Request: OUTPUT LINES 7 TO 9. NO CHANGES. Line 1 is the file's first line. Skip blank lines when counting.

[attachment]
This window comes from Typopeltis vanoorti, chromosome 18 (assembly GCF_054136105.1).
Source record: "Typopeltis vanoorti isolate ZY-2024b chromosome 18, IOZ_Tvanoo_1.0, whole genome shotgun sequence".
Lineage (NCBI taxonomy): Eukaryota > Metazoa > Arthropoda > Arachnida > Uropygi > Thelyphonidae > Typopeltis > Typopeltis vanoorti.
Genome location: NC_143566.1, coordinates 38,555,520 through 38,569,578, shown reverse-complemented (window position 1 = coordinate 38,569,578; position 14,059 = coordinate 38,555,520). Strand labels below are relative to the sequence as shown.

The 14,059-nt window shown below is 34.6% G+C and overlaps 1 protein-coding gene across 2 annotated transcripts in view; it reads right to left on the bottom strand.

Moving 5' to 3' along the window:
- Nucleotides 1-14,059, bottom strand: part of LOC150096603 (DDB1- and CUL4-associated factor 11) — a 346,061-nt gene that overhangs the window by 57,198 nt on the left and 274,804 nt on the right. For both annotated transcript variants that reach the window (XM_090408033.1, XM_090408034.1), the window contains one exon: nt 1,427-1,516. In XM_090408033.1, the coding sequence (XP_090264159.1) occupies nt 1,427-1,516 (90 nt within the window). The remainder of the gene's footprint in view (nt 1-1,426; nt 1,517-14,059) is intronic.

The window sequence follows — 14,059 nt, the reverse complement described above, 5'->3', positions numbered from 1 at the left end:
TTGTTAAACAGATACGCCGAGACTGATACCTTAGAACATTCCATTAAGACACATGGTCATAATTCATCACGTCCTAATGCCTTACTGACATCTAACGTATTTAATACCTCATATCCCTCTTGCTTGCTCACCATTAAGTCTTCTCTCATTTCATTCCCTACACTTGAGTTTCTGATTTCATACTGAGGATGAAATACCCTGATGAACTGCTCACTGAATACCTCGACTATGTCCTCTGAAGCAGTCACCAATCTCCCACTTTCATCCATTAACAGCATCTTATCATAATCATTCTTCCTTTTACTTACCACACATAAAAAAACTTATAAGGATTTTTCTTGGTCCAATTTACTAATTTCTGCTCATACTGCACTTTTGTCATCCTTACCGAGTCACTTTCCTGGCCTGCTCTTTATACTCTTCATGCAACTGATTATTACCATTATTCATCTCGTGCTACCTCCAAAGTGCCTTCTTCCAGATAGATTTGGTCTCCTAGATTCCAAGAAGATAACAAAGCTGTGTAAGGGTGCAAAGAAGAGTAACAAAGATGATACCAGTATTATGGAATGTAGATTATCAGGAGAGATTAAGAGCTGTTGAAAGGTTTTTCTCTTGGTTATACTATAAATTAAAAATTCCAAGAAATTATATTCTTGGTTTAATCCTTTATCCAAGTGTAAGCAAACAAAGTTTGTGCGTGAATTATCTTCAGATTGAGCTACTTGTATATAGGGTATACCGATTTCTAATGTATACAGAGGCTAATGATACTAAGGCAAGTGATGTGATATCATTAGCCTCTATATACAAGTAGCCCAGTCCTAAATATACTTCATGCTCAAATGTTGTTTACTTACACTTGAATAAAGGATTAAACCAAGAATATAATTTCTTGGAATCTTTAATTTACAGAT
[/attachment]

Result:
- Nucleotides 1-14,059, bottom strand: part of LOC150096603 (DDB1- and CUL4-associated factor 11) — a 346,061-nt gene that overhangs the window by 57,198 nt on the left and 274,804 nt on the right. For both annotated transcript variants that reach the window (XM_090408033.1, XM_090408034.1), the window contains one exon: nt 1,427-1,516. In XM_090408033.1, the coding sequence (XP_090264159.1) occupies nt 1,427-1,516 (90 nt within the window). The remainder of the gene's footprint in view (nt 1-1,426; nt 1,517-14,059) is intronic.

The window sequence follows — 14,059 nt, the reverse complement described above, 5'->3', positions numbered from 1 at the left end:
TTGTTAAACAGATACGCCGAGACTGATACCTTAGAACATTCCATTAAGACACATGGTCATAATTCATCACGTCCTAATGCCTTACTGACATCTAACGTATTTAATACCTCATATCCCTCTTGCTTGCTCACCATTAAGTCTTCTCTCATTTCATTCCCTACACTTGAGTTTCTGATTTCATACTGAGGATGAAATACCCTGATGAACTGCTCACTGAATACCTCGACTATGTCCTCTGAAGCAGTCACCAATCTCCCACTTTCATCCATTAACAGCATCTTATCATAATCATTCTTCCTTTTACTTACCACACATAAAAAAACTTATAAGGATTTTTCTTGGTCCAATTTACTAATTTCTGCTCATACTGCACTTTTGTCATCCTTACCGAGTCACTTTCCTGGCCTGCTCTTTATACTCTTCATGCAACTGATTATTACCATTATTCATCTCGTGCTACCTCCAAAGTGCCTTCTTCCAGATAGATTTGGTCTCCTAGATTCCAAGAAGATAACAAAGCTGTGTAAGGGTGCAAAGAAGAGTAACAAAGATGATACCAGTATTATGGAATGTAGATTATCAGGAGAGATTAAGAGCTGTTGAAAGGTTTTTCTCTTGGTTATACTATAAATTAAAAATTCCAAGAAATTATATTCTTGGTTTAATCCTTTATCCAAGTGTAAGCAAACAAAGTTTGTGCGTGAATTATCTTCAGATTGAGCTACTTGTATATAGGGTATACCGATTTCTAATGTATACAGAGGCTAATGATACTAAGGCAAGTGATGTGATATCATTAGCCTCTATATACAAGTAGCCCAGTCCTAAATATACTTCATGCTCAAATGTTGTTTACTTACACTTGAATAAAGGATTAAACCAAGAATATAATTTCTTGGAATCTTTAATTTACAGAT